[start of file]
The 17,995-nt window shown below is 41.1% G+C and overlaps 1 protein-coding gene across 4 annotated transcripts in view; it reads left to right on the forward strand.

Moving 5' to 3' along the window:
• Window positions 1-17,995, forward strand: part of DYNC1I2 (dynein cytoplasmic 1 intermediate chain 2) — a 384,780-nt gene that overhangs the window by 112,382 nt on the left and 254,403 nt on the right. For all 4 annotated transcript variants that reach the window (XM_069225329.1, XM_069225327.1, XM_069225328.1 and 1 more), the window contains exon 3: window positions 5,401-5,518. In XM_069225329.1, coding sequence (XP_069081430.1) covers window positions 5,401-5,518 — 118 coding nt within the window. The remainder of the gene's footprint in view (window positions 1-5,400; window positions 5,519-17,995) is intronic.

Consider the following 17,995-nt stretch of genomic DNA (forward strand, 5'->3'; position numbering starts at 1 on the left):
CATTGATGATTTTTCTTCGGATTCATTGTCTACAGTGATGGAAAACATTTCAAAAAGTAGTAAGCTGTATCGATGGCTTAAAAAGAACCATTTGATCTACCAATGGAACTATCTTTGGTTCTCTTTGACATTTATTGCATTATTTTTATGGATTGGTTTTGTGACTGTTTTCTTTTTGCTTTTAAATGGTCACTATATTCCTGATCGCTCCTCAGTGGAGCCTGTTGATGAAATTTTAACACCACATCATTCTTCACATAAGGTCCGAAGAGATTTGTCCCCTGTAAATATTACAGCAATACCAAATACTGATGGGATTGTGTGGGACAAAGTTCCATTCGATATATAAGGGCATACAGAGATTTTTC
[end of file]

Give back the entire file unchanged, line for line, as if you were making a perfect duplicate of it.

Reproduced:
The 17,995-nt window shown below is 41.1% G+C and overlaps 1 protein-coding gene across 4 annotated transcripts in view; it reads left to right on the forward strand.

Moving 5' to 3' along the window:
• Window positions 1-17,995, forward strand: part of DYNC1I2 (dynein cytoplasmic 1 intermediate chain 2) — a 384,780-nt gene that overhangs the window by 112,382 nt on the left and 254,403 nt on the right. For all 4 annotated transcript variants that reach the window (XM_069225329.1, XM_069225327.1, XM_069225328.1 and 1 more), the window contains exon 3: window positions 5,401-5,518. In XM_069225329.1, coding sequence (XP_069081430.1) covers window positions 5,401-5,518 — 118 coding nt within the window. The remainder of the gene's footprint in view (window positions 1-5,400; window positions 5,519-17,995) is intronic.

Consider the following 17,995-nt stretch of genomic DNA (forward strand, 5'->3'; position numbering starts at 1 on the left):
CATTGATGATTTTTCTTCGGATTCATTGTCTACAGTGATGGAAAACATTTCAAAAAGTAGTAAGCTGTATCGATGGCTTAAAAAGAACCATTTGATCTACCAATGGAACTATCTTTGGTTCTCTTTGACATTTATTGCATTATTTTTATGGATTGGTTTTGTGACTGTTTTCTTTTTGCTTTTAAATGGTCACTATATTCCTGATCGCTCCTCAGTGGAGCCTGTTGATGAAATTTTAACACCACATCATTCTTCACATAAGGTCCGAAGAGATTTGTCCCCTGTAAATATTACAGCAATACCAAATACTGATGGGATTGTGTGGGACAAAGTTCCATTCGATATATAAGGGCATACAGAGATTTTTC